Last edited by panoussigabriel at Jun 19, 2015,
#8
Always use new strings. Old strings go flat, wasting time to try and intonate with old ones. I've "fixed" the intonation on peoples' guitars plenty times by just putting on new strings.

Always remember, Sharp is too short. So if the 12th fret is sharp, you need to move the saddle away from the nut to make the string longer.

Low E is a sharp D - that means the E is flat. Shorten the string by moving the saddle toward the nut.

A is flat b to sharp g - Something wrong here. Probably changing fretting pressure. You should always get the same, either sharp or flat, not alternating between the two. Try it several times and get an average. Go from there...

D is flat e - E is above D so D is sharp.

And so forth.

I like the Snark tuners, they show you which way the string is going with the bars to one side. Many others have a needle that leans left for flat, right for sharp. Snark works the same, but with a display instead of an analog needle.

Always tune a string by going below the note you want and tuning up to it, never tune down and leave it there. Strings can bind in the nut or stretch and your tuning is gone. Tuning up to the note you want eliminates that.

I use the open string instead of harmonic, but both will work. The only tuner I've ever seen that didn't pick up a string well was my Qwik Tune, it had trouble with the low E string now and then, usually when it had a low battery. The best ones are the older Strobo Tuners, but those are way expensive...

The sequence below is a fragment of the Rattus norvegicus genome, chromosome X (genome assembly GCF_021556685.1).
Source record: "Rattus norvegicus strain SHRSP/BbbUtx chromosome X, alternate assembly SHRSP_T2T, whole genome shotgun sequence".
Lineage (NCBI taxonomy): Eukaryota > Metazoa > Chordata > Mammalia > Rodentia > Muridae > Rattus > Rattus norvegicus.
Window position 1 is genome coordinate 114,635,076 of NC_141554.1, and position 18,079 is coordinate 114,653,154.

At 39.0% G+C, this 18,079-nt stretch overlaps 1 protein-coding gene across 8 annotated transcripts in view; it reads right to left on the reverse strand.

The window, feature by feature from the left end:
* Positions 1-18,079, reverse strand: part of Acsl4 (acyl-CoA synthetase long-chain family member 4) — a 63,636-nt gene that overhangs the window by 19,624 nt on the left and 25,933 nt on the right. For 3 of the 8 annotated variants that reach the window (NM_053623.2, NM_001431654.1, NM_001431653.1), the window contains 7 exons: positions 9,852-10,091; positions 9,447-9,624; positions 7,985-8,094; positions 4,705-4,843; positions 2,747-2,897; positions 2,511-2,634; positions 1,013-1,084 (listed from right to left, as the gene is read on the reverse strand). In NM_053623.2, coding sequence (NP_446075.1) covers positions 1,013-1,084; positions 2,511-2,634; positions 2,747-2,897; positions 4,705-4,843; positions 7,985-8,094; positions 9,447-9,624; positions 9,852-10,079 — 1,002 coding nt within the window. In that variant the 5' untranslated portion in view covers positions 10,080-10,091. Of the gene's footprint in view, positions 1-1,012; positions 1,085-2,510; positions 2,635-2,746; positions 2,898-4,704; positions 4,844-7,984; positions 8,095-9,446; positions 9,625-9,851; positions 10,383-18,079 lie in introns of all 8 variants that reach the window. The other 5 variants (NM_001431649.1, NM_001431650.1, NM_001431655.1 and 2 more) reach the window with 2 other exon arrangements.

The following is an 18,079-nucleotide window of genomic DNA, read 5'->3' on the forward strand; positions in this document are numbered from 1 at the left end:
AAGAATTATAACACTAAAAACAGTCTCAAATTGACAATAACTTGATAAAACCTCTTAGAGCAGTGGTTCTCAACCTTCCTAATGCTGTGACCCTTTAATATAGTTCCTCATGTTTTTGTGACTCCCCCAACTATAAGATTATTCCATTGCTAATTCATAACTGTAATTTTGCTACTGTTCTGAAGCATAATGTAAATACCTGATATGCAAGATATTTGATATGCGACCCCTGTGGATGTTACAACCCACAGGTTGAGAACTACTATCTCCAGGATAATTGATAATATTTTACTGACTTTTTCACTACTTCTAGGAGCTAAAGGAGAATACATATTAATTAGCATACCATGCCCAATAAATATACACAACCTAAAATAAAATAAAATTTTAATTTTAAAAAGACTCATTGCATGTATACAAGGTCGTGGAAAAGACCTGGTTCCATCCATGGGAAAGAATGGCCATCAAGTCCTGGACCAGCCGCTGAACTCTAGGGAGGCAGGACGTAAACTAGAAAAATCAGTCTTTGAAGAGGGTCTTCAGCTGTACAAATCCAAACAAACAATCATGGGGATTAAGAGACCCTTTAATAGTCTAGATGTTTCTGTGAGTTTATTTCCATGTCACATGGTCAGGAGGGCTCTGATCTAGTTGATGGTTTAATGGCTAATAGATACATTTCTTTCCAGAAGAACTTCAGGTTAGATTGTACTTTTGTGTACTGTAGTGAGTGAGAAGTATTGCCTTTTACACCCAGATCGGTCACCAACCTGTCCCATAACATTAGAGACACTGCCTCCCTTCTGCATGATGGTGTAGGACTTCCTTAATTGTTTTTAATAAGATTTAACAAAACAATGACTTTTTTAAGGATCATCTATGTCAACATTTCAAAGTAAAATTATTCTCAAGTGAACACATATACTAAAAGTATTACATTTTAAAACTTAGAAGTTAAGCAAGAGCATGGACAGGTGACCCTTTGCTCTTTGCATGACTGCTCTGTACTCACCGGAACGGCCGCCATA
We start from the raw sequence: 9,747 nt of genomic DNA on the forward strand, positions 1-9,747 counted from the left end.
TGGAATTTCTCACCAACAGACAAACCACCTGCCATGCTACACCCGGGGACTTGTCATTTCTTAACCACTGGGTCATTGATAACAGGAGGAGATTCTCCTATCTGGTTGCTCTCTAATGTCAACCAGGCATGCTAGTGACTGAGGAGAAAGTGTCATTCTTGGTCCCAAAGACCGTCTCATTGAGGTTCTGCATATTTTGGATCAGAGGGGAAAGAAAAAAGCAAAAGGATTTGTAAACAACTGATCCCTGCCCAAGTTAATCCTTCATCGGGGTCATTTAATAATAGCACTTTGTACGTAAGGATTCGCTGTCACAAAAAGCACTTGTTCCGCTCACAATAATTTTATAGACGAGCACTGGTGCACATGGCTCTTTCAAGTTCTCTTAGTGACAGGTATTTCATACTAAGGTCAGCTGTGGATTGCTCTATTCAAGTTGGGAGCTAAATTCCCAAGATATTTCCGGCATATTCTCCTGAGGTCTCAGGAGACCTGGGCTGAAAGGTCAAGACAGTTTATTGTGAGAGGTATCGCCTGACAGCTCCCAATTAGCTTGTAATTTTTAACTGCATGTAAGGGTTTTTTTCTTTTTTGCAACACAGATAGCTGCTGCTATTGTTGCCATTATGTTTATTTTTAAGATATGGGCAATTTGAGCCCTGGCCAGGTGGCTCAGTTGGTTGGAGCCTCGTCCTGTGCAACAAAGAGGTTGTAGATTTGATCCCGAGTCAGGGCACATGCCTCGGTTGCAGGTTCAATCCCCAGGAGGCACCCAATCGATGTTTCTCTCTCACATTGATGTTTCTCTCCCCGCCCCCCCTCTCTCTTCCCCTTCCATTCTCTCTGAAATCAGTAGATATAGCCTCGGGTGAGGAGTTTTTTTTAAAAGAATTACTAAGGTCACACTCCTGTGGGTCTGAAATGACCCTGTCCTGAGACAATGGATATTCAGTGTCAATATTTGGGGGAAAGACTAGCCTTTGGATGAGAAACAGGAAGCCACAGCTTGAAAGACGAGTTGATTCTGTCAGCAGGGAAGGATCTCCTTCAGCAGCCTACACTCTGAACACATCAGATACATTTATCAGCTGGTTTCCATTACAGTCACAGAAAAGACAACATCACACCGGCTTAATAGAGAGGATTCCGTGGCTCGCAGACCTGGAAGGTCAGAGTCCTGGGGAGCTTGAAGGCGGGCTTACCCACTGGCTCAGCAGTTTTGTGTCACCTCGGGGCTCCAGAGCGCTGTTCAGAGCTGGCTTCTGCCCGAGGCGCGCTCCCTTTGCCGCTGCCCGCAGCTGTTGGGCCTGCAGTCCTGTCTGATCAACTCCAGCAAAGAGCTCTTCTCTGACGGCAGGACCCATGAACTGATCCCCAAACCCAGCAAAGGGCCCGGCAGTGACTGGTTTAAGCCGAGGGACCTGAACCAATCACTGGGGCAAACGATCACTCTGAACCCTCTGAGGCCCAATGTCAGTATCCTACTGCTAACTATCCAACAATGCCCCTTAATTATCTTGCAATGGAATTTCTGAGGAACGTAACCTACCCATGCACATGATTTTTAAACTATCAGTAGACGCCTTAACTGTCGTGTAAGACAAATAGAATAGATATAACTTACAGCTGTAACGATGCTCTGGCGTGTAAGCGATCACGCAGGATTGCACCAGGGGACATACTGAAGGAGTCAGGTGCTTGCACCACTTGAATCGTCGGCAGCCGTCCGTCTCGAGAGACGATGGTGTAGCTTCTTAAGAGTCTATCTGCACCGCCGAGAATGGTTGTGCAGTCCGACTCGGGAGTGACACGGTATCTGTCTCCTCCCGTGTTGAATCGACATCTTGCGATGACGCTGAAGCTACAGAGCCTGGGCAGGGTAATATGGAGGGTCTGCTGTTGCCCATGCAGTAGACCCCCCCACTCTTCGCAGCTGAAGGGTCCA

Hmmm...I wonder what this button does...
#9
^^^^^But some of those results are wildly out, ie the B and G. I wonder if they are fretting out on a higher fret due to the action being too low.

Also, the 24-fret neck might be wrong for the neck pocket - that would make the high notes intonate flat. But that doesn't explain why the high E is almost right. I would have it looked at by a tech.
#10
I am scratching my head on this one. I spent hours playing with string hieght intonation and tuning. I forgot to mention I recently changed the strings to 9s which i found I dislike so I am going to give a rest for a few days and then change my strings back to 10's and try it all again. Though I lowed my action and my relief went almost all away I have no fret buzz and scaling down I can hear all the distinct notes on each fretted string. I am a novice so maybe it is the pressure I am putting on the fretted string. All turnings were done with the guitar in my hand at playing position.

My worst fear is this is a 22 fret body on a 24 fret neck. This would be a nightmare no amount of tuning will fix that. Also my tremolo is missing the bar. It uses a bar that is smaller in diameter than the fender ones. Anyway the back of the bridge is not floating it is rested flat on the guitar body. Fender spec says it should have a 1/8 gap. That seems way too much as at this height the bridge becomes angled sharply. Typing this I am kinda figuring out that if the trem is off on these Intonation becomes a nightmare.